While the Appreciate Planning and Action (APA) tool deserves much appreciation for cultivating positive enforcement and helping to envision and plan for a better future, for individuals, communities and even  development interventions,  the actual practice of the APA tool in achieving the intended results in community development has not met with much success.  Various factors contribute to this.  Community values and actions are shaped by cultural norms and practices.  Some cultures thrive on positive reinforcement while some cultures emphasize shortcomings and self-reflection to overcome and strive for perfection.  Instead of relying on appreciative inquiry as a sole methodology for participatory learning and actions, a combination of different tools and methodologies (including PRA, which has proven very effective in some cases) can be tried, tested and assessed to decipher how well they assimilate and complement to the given cultural setting and value system.  
 

Photo Courtsey:  ILMO JOE (Flikr User)

Comments

Submitted by Prof. George Krhoda on
We have used the Appreciative Planning Action to get buy-in in reviewing our institution's stratetic plan for the period 2005-2010. The consultants reviewed the achievements and challenges faced during the implementation of the Plan, interviewed key stakeholders and organised focus group discussions among key stakeholders. After which they compiled a Draft Report that was presented to the selected key stakeholders in a workshop. The key stakeholders were the staff members of the institution, board of management and opinion leaders. The APA method was used to obtain information from the selected key stakeholders and corrobate the previous vision, mission and strategic objectives. The purpose was to assist participants to observe that some items in the previous plan that constituted the vision already had been achieved, the mission had become rather vague and required sharpening, and some of the objectives required to be focused in light of the achievements made. The main difficulty was that after some discussions, some participants started to appreciate more of what they have done and achieved rather than be creative and innovative to move forward. They became inward looking and feared the uncharted path that the consultants wanted us to perceive. The others felt let down that their colleagues were not in touch with the present reality and aggressive energy of other institutions that were considered to be competitors. It is possible that APA needs to culturally sensitive to the audiance as well as recognise intergenerational gaps that may exist amongst participants.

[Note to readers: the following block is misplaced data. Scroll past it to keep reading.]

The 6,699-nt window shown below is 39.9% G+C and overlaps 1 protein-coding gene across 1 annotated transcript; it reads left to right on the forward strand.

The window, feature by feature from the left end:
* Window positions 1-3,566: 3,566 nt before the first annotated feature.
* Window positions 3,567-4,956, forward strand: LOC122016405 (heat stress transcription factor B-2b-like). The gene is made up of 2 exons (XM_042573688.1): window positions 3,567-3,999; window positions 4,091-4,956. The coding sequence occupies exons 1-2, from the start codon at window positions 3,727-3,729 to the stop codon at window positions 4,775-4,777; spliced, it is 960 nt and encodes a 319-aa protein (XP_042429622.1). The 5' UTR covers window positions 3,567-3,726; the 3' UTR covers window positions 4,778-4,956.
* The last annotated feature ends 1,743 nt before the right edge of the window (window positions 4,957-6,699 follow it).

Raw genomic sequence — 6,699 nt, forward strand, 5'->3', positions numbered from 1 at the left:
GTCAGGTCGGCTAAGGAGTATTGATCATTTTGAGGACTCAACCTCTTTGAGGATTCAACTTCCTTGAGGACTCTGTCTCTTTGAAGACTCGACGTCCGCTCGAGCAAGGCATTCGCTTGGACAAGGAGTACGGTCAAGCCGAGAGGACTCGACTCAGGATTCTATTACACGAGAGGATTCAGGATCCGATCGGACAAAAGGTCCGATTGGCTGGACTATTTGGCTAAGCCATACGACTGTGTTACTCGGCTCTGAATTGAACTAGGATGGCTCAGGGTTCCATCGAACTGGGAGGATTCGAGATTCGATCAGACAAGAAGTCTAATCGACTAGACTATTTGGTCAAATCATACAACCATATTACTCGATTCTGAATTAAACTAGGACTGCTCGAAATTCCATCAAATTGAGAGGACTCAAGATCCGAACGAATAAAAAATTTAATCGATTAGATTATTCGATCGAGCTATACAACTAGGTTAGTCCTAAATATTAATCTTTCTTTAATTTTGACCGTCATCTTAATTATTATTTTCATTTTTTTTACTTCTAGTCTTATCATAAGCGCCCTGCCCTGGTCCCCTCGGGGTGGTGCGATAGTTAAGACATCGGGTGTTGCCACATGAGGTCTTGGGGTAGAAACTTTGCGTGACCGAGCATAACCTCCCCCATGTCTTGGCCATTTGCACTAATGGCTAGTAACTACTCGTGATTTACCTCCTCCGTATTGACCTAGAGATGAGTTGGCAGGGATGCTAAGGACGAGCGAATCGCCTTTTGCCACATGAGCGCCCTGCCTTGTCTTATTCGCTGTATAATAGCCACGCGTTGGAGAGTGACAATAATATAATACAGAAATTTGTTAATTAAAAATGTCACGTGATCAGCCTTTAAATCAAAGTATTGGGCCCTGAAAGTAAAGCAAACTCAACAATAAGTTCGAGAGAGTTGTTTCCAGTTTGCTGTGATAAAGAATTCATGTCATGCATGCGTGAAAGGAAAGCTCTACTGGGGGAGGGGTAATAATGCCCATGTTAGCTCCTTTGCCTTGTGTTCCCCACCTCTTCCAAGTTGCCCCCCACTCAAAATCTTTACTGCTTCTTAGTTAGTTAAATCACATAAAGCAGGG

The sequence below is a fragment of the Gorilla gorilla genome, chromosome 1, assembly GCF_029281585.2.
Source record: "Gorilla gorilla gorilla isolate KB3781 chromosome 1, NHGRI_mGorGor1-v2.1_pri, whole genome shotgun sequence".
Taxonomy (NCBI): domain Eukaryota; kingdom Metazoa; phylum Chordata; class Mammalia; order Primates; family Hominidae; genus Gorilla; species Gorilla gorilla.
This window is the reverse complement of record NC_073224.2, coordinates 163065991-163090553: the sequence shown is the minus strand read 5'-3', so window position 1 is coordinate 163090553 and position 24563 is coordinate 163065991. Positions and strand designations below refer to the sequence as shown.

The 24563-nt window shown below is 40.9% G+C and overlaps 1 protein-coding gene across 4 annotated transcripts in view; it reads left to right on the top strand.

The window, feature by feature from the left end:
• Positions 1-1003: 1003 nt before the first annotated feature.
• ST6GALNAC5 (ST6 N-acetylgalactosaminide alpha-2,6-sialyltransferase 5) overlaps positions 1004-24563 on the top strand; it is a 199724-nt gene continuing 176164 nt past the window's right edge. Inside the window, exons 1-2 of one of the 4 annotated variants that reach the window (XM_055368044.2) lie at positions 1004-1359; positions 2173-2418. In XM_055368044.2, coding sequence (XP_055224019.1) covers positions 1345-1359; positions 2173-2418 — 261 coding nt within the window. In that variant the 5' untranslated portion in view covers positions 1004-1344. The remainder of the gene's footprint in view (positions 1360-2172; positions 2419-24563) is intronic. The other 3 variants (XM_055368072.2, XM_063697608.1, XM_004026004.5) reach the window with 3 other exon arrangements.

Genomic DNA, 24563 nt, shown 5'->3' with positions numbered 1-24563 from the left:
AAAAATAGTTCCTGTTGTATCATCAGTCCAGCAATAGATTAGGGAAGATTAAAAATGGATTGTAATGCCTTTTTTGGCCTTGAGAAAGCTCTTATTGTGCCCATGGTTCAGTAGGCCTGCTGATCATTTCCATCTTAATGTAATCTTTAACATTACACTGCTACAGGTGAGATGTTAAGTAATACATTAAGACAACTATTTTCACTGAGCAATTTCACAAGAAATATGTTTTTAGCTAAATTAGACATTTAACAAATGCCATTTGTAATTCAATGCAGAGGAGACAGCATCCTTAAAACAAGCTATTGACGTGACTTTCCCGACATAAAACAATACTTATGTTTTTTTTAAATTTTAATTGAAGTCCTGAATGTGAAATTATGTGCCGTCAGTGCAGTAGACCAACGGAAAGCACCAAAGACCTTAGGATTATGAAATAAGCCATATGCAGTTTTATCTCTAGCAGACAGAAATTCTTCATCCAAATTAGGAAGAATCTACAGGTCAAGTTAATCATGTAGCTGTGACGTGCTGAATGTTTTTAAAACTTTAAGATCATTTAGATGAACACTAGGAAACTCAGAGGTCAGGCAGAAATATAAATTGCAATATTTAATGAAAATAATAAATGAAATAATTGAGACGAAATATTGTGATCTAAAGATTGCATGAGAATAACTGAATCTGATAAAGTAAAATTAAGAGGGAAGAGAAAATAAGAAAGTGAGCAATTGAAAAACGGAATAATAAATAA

Submitted by Kurt Nemes on
Can you please provide some background on the APA method. Is it similar to the Appreciative Inquiry approach to organizational development? Who was your facilitator? How many of your staff were involved in the activity? What was the deliverable from the facilitators to you?